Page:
Ok; suppose I'm in Bash and I have several files in a folder. Several of them are named file☠☡☢☣.txt, where ☠☡☢☣ starts with crazy untypable unicode characters. How would I refer to one of them? Pushing tab only auto-completes to file, and then it wants you to type a crazy character. Is there some way to tell bash "select the 3rd one in that list you just gave me"?

3 Answers 3


I would suggest you work around it and use another type of key binding with readline, such as Shift+TAB. Add the following to your ~/.inputrc:

"\e[Z": menu-complete

Then issue an exec bash (this should then read the settings in your ~/.inputrc). As a one-off, instead of restarting bash, you can set up the same binding by running bind '"\e[Z": menu-complete'.

You should now be able to use repeated ShiftTAB sequences to cycle through the filenames that match (rather than having to input the next matching character). This will work for any command issued (as it's a standard read-line command that is being bound to the ShiftTAB sequence). As noted by the OP, this does not effect the standard behavior of the TAB key, it just adds the functionality of the ShiftTAB combo.

  • edited to mention the use of exec bash, as that's quite an important step to make it work! ;)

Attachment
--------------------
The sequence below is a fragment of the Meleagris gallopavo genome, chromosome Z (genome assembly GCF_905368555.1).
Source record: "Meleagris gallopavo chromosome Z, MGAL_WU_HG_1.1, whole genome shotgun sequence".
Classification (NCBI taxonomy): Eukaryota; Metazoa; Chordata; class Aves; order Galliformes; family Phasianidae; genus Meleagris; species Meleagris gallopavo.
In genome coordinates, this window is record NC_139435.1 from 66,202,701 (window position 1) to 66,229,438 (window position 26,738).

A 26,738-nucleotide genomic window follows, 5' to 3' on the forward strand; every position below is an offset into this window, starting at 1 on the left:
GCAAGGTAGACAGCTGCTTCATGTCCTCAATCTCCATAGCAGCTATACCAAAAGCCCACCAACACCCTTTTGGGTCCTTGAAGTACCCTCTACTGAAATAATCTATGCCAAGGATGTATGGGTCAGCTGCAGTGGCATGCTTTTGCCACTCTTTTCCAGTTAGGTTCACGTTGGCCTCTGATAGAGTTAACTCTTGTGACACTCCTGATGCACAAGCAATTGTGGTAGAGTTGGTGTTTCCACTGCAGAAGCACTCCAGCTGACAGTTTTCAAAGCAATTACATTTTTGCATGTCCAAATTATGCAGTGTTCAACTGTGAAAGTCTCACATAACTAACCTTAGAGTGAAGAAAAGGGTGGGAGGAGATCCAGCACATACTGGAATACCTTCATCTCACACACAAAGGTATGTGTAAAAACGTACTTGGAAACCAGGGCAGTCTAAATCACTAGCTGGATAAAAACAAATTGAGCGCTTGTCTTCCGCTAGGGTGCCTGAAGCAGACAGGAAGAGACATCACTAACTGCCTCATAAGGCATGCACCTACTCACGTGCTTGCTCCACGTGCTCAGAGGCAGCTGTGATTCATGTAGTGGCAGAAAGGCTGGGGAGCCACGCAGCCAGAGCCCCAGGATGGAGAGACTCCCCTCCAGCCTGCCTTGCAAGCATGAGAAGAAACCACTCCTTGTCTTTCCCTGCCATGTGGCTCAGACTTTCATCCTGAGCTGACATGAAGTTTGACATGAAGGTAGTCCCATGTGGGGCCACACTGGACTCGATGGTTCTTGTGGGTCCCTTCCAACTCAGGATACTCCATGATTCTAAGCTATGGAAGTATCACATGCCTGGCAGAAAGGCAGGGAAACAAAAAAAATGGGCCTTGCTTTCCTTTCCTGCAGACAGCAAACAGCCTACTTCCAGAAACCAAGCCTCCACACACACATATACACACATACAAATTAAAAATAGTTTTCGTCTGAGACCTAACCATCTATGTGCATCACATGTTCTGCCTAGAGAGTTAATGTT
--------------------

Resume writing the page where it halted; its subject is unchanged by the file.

– Drav Sloan
    Commented Sep 17, 2013 at 19:47
  • Thanks! For anyone who's wondering, this doesn't seem to change the normal functionality; it just adds the shift-tab key combo.
    – Erhannis
    Commented Sep 17, 2013 at 20:16
  • Correct, please leave my tab key alone!! :) I'd be upset if that changed :D
    – Drav Sloan
    Commented Sep 17, 2013 at 20:18

Another way that works sometimes is to use ? or * globbing wildcards and then typing some of the remainder of "stuff" until you get a unique match with tab completion.


Go to the directory containing file☠☡☢☣.txt and enter ls -i.  You will see the line:

xxxxx file☠☡☢☣.txt

where xxxxx is the index number of file☠☡☢☣.txt.  Enter:

find . -maxdepth 1 -inum xxxxx -exec /bin/mv -i {} bettername.txt \;

where xxxxx on the preceding line is the aforementioned index number obtained from ls -i.  This renames file☠☡☢☣.txt as bettername.txt.

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